The paper greeted the news with predictable labeling imbalance. While the Times presented supporters of the decision as "gay rights advocates" or failed to characterize the groups at all (e.g., the ACLU), opponents were "conservatives" or were coming "from the right" ideologically.
President Obama, in a striking legal and political shift, has determined that the Defense of Marriage Act - the 1996 law that bars federal recognition of same-sex marriages - is unconstitutional, and has directed the Justice Department to stop defending the law in court, the administration said Wednesday.You can follow Times Watch on Twitter .
Conservatives denounced the shift, gay rights advocates hailed it as a watershed, and legal scholars said it could have far-reaching implications beyond the marriage law. For Mr. Obama, who opposes same-sex marriage but has said repeatedly that his views are "evolving," there are political implications as well. Coming on the heels of his push for Congress to repeal the "don't ask, don't tell" law barring the military from allowing gay people to serve openly, the administration's move seems likely to intensify the long-running cultural clash over same-sex marriage as the 2012 political campaign is heating up.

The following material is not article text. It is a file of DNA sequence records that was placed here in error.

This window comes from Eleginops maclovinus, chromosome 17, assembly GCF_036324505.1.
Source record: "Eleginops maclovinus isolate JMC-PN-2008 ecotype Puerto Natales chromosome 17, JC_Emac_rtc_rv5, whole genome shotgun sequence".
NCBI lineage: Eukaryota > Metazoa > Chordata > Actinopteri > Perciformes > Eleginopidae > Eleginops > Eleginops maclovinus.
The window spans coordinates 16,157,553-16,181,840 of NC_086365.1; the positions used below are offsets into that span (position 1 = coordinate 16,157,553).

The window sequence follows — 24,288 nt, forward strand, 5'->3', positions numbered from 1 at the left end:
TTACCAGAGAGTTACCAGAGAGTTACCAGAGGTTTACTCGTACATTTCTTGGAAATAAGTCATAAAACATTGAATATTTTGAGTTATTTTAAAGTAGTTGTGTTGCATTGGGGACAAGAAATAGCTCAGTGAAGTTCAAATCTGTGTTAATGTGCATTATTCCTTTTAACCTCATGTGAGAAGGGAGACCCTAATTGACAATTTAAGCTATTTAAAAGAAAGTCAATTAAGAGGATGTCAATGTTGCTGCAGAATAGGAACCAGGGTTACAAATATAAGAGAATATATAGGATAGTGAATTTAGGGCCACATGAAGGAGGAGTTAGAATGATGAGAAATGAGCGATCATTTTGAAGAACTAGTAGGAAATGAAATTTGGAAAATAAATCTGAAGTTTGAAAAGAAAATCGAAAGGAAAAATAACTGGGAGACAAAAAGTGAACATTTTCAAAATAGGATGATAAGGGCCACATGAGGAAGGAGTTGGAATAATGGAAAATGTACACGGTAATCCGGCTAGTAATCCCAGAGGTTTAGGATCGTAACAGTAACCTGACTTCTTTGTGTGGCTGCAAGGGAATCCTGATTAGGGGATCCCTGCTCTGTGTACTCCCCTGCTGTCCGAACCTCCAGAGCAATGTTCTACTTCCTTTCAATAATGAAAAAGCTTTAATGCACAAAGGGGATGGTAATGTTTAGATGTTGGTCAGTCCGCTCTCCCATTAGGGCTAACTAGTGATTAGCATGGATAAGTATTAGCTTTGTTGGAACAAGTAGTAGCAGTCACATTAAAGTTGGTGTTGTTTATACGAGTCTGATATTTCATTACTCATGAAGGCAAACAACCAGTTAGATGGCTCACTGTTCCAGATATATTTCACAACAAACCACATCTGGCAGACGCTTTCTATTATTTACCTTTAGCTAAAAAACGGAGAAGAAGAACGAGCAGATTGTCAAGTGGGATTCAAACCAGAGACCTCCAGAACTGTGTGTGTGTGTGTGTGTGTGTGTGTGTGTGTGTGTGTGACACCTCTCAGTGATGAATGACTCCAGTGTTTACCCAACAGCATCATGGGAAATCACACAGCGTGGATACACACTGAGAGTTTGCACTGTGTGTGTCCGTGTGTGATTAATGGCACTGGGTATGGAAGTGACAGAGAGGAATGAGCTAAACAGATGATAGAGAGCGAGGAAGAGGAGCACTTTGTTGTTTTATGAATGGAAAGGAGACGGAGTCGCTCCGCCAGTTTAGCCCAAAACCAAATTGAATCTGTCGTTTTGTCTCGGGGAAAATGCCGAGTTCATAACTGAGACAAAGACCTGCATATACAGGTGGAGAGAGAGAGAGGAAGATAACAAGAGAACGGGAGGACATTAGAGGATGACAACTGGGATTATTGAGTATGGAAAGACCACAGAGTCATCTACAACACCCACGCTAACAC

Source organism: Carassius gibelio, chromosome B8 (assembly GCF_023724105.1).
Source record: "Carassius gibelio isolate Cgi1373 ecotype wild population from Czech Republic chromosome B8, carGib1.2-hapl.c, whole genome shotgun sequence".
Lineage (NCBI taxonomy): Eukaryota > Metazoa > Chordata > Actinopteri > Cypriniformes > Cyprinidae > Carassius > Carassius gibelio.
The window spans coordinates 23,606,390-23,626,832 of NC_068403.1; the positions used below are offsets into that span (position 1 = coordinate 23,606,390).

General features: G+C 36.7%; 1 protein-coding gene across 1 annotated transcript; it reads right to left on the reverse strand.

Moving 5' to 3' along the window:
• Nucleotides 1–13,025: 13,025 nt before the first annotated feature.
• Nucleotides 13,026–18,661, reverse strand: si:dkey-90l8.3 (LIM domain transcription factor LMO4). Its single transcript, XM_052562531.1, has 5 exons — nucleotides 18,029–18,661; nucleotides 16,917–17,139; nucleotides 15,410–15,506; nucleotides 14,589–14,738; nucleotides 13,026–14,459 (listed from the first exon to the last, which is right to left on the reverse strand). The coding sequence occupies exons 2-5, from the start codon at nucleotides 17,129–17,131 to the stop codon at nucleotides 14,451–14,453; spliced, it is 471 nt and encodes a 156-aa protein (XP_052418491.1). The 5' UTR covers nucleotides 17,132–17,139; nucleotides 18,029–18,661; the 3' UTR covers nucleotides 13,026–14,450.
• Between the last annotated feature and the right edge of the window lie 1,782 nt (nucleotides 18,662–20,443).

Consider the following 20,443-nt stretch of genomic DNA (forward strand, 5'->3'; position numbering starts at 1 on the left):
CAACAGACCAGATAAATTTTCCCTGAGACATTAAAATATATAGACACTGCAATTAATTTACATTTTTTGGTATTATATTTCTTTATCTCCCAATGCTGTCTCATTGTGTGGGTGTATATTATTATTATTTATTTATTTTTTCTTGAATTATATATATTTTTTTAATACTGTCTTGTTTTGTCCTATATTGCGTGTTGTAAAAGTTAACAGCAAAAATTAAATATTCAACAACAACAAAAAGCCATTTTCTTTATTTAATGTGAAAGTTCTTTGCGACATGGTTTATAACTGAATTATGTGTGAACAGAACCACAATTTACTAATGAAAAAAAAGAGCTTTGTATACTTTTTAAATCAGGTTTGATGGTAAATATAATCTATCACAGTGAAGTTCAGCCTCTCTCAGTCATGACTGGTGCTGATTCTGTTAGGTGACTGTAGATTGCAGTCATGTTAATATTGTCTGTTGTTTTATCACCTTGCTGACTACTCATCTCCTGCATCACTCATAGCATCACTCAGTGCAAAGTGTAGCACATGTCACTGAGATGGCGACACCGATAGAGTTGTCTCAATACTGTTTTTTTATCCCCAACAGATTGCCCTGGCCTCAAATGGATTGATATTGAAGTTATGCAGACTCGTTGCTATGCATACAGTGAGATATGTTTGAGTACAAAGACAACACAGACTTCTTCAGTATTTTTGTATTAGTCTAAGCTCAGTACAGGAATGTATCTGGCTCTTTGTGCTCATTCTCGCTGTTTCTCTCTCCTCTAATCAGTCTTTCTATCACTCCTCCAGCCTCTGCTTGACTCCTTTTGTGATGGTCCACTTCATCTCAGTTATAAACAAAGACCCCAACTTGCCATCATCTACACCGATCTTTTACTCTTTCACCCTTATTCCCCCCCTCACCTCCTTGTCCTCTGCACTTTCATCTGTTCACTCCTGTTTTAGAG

"This is a great step by the Obama administration and a tipping point for the gay rights movement that will have ripple effects in contexts beyond the Defense of Marriage Act," said Anthony D. Romero, the executive director of the American Civil Liberties Union. "It will reach into issues of employment discrimination, family recognition and full equality rights for lesbian and gay people."
But some conservatives questioned Mr. Obama's timing and accused him of trying to change the subject from spending cuts to social causes. Others portrayed the Justice Department's abandonment of the Defense of Marriage Act as an outrageous political move that was legally unjustified.
But the move also sharpened criticism of Mr. Obama from the right. Senator Charles E. Grassley, Republican of Iowa, said the shift was "clearly based more on politics than the law."